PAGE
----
“I was born in 1886,” he told her.
“Very funny,” Marielle replied. Cicadas hummed in the restless night air.
“I’m serious. Just let me explain.”
“Go right ahead.”
“My family lived in Galveston, Texas. It’s beautiful there. The weather is always warm with a breeze off the ocean. But I left for college in the east. It was some small Christian school. That were the days when I thought God had my best interests at heart,” Enoch paused here and thoughtfully scratched the stubble on his face before continuing, “I had been out of college for two years and I was working a job at a printing company that I hated. My girlfriend left me for another man. I guess I knew deep down that she would leave me. Even at Praise-God-Hallelujah-Jesus University she was a closet slut. Sort of… ironic…”
“Continue,” Marielle told him nonchalantly, scooting closer and putting Enoch's arm around her waist, as though to try him on for size, just to see what it might feel like to fit close beside him.
“What are you doing?” Enoch asked. His voiced cracked and he cleared his throat, embarrassment coloring his face.
“Hmm?” she asked, looking him right in the eye. His eyebrows took the liberty of coming closer together, like they might discuss the situation privately.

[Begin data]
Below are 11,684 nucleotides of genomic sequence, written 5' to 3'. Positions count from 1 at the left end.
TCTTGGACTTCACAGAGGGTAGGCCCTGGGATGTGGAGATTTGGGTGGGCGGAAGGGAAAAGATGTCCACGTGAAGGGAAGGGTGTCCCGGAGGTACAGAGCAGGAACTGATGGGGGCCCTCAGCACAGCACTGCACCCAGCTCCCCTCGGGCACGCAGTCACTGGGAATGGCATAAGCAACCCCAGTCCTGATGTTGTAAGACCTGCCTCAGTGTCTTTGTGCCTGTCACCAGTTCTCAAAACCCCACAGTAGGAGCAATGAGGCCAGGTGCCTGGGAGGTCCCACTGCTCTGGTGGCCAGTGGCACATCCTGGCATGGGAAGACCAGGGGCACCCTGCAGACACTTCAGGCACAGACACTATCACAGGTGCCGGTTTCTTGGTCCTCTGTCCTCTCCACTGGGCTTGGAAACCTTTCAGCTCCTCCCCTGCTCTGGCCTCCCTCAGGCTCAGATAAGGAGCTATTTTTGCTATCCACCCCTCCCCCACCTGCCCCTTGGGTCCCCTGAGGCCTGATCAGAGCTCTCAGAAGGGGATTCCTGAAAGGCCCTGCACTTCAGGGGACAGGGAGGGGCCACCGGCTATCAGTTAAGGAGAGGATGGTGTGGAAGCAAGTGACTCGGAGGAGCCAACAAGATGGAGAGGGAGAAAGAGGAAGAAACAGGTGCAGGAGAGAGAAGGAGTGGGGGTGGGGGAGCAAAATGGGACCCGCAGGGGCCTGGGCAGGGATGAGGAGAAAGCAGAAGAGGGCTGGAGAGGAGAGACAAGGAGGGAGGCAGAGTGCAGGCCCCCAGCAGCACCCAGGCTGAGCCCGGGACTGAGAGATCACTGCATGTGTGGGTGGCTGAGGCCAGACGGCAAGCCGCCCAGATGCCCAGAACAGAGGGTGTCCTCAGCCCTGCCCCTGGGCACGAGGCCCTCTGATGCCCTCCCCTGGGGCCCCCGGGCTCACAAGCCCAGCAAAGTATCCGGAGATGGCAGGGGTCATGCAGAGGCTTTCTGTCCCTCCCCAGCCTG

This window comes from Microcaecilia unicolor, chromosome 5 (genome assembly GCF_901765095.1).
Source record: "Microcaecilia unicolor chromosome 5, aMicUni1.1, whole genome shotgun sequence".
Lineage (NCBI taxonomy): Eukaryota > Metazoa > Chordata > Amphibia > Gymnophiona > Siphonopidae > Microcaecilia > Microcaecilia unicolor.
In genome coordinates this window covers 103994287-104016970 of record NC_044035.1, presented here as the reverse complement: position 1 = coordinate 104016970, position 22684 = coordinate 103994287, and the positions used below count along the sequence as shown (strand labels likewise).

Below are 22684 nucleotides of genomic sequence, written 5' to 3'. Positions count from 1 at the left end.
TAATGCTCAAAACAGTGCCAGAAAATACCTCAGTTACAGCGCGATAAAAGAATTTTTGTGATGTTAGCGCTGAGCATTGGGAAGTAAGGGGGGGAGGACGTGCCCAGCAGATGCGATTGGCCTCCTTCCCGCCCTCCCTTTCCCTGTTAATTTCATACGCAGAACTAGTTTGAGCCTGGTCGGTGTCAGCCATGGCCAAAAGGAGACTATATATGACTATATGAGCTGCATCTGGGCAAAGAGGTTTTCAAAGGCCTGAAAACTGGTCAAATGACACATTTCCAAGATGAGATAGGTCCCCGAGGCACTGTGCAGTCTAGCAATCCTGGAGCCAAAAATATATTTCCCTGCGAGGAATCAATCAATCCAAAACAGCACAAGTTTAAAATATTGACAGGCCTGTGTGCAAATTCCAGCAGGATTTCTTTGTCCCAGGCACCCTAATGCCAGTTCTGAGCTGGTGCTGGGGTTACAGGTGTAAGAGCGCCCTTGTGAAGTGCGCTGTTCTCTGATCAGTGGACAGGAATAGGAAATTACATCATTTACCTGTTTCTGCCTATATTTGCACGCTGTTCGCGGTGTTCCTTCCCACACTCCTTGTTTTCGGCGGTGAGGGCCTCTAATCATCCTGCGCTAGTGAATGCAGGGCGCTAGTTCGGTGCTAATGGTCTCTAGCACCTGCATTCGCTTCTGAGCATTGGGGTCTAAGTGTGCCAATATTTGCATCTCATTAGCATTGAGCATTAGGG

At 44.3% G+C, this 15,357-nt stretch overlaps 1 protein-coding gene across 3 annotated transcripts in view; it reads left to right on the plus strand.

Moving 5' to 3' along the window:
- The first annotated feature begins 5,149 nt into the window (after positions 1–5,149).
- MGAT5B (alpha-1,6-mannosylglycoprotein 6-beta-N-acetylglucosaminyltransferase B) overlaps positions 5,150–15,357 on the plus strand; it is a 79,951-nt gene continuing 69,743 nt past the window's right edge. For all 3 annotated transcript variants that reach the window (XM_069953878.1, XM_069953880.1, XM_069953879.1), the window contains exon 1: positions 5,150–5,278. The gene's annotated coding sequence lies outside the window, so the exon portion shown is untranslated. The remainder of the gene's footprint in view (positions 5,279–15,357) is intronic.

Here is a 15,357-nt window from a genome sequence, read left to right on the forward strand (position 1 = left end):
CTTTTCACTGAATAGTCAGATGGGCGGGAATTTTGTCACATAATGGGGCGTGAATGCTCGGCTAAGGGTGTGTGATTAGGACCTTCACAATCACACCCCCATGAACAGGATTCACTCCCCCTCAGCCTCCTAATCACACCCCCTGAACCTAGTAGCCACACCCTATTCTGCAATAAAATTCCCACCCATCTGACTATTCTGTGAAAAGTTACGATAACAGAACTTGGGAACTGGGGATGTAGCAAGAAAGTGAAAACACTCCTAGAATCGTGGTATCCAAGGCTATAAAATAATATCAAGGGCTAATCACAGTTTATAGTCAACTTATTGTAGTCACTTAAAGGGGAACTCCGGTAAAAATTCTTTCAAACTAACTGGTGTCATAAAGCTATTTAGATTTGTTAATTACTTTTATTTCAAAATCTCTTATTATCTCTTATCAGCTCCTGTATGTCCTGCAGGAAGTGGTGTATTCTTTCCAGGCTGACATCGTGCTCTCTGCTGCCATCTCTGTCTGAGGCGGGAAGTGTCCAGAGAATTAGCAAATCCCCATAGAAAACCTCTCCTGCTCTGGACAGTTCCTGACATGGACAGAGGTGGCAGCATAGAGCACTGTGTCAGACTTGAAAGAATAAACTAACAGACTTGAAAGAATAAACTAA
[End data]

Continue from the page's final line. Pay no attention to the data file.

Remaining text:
“What is this?” he tried, experimentally letting his fingers trail a few inches down to the top of her thigh and then back to her waist a couple times. She stroked the back of his hand with the palm of her own and sighed.
“Have you ever heard of Stockholm syndrome?” Marielle said out of the blue.
Enoch hesitated, “Yes. I think so.”
“Mm. Continue your story. Please.”
It was then that he noticed his mouth had been hanging slightly ajar and he closed it, trying to figure out where he had left off.
“The slut,” Marielle said helpfully. Enoch tried to keep the strange expression from his face and began again.
“I was 24. I was tired of work already and I decided the best thing to do was to go back home. So I quit my job and arranged to travel back to Galveston the next week. That weekend… the hurricane struck. Everything was dead, and ruined, and gone. My mother, my brothers, my father; they all lost their lives to the tides that Saturday. The city was changed forever.”
“That’s so sad.”
Enoch nodded, “It would have been huge. Like New York is today… I never saw any of my family though. They were buried by relatives. I slept in a church that night with survivors. I remember being so cold…”
He stopped here, until Marielle caressed his knuckles, bringing him back to the present.
“…that was the night I met the Devil. He told me I just needed time to start over. So, I sold him my soul.”
Marielle soaked in his tragic visage. She was not afraid. Only sad. Many questions entered her mind, but she asked only one.
“Were you able to start over?”
He thought about it and then answered, “Not really. I’m the same prisoner in a different prison. I collect souls for him and I get anything I could want or need in return. I’m not sure it’s much of a life.”
“So why live it?”
His stare was distant, but he tightened his grasp on her waist.
She rephrased her question and asked it again, “What is there to live for?”